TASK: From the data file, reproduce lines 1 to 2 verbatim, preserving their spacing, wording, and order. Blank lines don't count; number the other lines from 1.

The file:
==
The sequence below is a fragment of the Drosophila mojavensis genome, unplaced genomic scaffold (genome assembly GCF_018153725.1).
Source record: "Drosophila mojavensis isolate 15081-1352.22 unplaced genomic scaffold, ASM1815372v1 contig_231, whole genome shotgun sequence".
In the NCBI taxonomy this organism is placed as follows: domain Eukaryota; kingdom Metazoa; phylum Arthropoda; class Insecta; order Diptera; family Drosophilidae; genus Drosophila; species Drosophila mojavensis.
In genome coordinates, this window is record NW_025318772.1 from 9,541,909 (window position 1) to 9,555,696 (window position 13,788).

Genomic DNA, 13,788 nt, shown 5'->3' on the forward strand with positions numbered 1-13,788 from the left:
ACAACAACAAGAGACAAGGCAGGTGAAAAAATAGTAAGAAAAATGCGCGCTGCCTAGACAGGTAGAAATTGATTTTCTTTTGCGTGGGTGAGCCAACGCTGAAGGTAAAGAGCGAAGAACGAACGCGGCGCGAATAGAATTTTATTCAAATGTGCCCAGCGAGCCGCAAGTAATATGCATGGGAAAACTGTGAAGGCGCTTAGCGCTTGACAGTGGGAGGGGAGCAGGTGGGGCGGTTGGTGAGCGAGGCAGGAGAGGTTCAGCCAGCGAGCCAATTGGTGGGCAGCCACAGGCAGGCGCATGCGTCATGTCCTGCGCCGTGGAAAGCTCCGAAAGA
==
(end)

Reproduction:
The sequence below is a fragment of the Drosophila mojavensis genome, unplaced genomic scaffold (genome assembly GCF_018153725.1).
Source record: "Drosophila mojavensis isolate 15081-1352.22 unplaced genomic scaffold, ASM1815372v1 contig_231, whole genome shotgun sequence".